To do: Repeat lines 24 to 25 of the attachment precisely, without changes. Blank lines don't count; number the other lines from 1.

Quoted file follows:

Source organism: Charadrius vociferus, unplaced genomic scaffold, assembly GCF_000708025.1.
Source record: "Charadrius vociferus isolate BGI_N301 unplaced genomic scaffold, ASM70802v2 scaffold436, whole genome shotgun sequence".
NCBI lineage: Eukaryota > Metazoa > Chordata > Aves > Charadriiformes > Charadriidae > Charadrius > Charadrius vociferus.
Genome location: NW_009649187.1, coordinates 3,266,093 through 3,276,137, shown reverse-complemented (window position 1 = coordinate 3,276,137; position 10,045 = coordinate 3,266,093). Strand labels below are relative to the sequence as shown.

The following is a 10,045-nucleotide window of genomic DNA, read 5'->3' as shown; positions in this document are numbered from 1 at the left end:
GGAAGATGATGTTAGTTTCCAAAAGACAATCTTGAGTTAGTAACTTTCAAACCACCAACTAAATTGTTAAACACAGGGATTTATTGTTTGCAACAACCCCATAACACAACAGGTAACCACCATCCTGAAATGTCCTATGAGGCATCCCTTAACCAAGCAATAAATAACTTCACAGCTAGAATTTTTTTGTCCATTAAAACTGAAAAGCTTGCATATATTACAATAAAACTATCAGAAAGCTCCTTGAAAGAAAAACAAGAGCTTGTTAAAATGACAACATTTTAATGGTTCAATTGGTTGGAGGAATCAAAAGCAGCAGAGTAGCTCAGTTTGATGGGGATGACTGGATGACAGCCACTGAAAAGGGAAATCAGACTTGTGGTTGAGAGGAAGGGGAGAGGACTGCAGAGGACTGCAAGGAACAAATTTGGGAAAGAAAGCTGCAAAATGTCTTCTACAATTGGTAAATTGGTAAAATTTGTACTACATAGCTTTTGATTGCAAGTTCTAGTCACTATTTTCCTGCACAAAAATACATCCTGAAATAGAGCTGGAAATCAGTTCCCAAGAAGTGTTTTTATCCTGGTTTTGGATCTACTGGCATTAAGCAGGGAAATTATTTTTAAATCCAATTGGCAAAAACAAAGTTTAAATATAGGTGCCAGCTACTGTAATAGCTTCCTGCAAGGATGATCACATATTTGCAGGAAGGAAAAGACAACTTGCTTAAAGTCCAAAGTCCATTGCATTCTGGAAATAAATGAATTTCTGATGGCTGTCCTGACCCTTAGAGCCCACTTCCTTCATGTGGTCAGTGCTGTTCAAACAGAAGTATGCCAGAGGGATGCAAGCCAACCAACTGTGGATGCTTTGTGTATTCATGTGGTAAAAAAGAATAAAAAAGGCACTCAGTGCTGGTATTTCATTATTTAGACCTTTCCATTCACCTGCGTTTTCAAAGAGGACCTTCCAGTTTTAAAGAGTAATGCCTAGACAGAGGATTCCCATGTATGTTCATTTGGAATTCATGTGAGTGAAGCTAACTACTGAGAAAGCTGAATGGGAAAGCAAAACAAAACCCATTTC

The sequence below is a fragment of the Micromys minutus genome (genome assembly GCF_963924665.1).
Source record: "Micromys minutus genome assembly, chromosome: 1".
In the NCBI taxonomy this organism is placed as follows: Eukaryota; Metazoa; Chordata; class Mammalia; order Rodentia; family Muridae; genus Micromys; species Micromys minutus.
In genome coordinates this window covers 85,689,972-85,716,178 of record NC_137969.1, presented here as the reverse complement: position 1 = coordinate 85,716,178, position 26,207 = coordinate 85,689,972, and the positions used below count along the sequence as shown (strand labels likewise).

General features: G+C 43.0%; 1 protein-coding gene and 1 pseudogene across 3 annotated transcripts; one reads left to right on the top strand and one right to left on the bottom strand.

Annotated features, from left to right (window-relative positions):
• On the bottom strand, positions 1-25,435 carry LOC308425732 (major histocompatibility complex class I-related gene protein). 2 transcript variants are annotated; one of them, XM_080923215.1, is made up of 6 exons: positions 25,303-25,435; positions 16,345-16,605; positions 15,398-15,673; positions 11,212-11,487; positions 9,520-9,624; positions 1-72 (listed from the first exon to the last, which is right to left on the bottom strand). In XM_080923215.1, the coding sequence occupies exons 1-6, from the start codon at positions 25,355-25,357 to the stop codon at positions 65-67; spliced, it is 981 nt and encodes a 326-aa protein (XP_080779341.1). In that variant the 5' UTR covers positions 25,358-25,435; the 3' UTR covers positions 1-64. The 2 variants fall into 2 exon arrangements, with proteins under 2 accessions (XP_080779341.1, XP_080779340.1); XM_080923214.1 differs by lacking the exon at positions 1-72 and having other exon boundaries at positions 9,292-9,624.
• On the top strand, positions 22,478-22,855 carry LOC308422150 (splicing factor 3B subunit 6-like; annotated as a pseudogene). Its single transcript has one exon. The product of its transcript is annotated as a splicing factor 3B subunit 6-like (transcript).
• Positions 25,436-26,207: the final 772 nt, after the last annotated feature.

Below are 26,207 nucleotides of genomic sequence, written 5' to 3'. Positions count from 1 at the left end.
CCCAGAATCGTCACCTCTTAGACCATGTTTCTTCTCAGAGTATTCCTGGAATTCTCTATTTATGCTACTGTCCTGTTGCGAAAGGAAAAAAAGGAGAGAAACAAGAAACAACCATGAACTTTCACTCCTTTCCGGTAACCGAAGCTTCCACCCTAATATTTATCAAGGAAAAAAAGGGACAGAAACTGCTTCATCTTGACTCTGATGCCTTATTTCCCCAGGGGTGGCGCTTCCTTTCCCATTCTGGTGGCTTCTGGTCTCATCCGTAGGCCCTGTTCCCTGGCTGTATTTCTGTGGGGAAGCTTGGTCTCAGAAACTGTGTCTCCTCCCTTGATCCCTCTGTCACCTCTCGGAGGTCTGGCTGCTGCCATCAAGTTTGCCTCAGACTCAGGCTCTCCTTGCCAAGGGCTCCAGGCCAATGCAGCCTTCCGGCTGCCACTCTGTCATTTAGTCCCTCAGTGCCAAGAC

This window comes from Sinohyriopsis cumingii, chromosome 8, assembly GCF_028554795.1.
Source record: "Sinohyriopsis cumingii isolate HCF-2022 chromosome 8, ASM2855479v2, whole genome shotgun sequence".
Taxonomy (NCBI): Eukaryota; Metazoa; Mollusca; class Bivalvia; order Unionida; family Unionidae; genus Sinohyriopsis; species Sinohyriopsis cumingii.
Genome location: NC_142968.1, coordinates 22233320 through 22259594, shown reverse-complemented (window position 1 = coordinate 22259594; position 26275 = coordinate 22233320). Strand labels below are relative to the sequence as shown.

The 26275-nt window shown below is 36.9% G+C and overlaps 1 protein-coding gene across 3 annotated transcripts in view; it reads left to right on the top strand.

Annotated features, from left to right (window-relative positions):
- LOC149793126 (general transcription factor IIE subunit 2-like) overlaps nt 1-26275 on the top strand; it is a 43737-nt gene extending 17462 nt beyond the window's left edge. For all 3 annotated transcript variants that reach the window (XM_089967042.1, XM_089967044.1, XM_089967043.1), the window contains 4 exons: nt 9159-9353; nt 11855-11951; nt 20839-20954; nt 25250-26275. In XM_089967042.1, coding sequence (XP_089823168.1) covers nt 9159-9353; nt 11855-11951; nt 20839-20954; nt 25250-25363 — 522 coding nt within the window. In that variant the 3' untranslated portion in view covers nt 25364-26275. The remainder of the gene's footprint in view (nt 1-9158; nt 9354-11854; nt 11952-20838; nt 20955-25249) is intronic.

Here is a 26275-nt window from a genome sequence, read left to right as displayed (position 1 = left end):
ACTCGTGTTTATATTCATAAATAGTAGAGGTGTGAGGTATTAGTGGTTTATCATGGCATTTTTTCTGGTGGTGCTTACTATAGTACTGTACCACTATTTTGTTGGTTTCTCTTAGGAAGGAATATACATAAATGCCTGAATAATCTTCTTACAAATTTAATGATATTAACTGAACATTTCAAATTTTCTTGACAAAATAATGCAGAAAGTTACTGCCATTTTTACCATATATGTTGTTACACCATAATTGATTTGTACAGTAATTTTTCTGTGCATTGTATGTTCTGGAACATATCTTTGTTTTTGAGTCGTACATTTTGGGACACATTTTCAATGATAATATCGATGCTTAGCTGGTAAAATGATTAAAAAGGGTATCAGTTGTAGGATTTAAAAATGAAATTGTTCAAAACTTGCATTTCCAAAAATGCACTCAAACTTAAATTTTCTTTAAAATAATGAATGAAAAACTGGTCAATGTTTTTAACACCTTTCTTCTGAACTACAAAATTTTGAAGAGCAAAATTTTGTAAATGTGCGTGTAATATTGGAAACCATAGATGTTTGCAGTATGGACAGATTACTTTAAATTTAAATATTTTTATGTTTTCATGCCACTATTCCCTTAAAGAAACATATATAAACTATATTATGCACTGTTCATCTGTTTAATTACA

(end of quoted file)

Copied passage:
- LOC149793126 (general transcription factor IIE subunit 2-like) overlaps nt 1-26275 on the top strand; it is a 43737-nt gene extending 17462 nt beyond the window's left edge. For all 3 annotated transcript variants that reach the window (XM_089967042.1, XM_089967044.1, XM_089967043.1), the window contains 4 exons: nt 9159-9353; nt 11855-11951; nt 20839-20954; nt 25250-26275. In XM_089967042.1, coding sequence (XP_089823168.1) covers nt 9159-9353; nt 11855-11951; nt 20839-20954; nt 25250-25363 — 522 coding nt within the window. In that variant the 3' untranslated portion in view covers nt 25364-26275. The remainder of the gene's footprint in view (nt 1-9158; nt 9354-11854; nt 11952-20838; nt 20955-25249) is intronic.

Here is a 26275-nt window from a genome sequence, read left to right as displayed (position 1 = left end):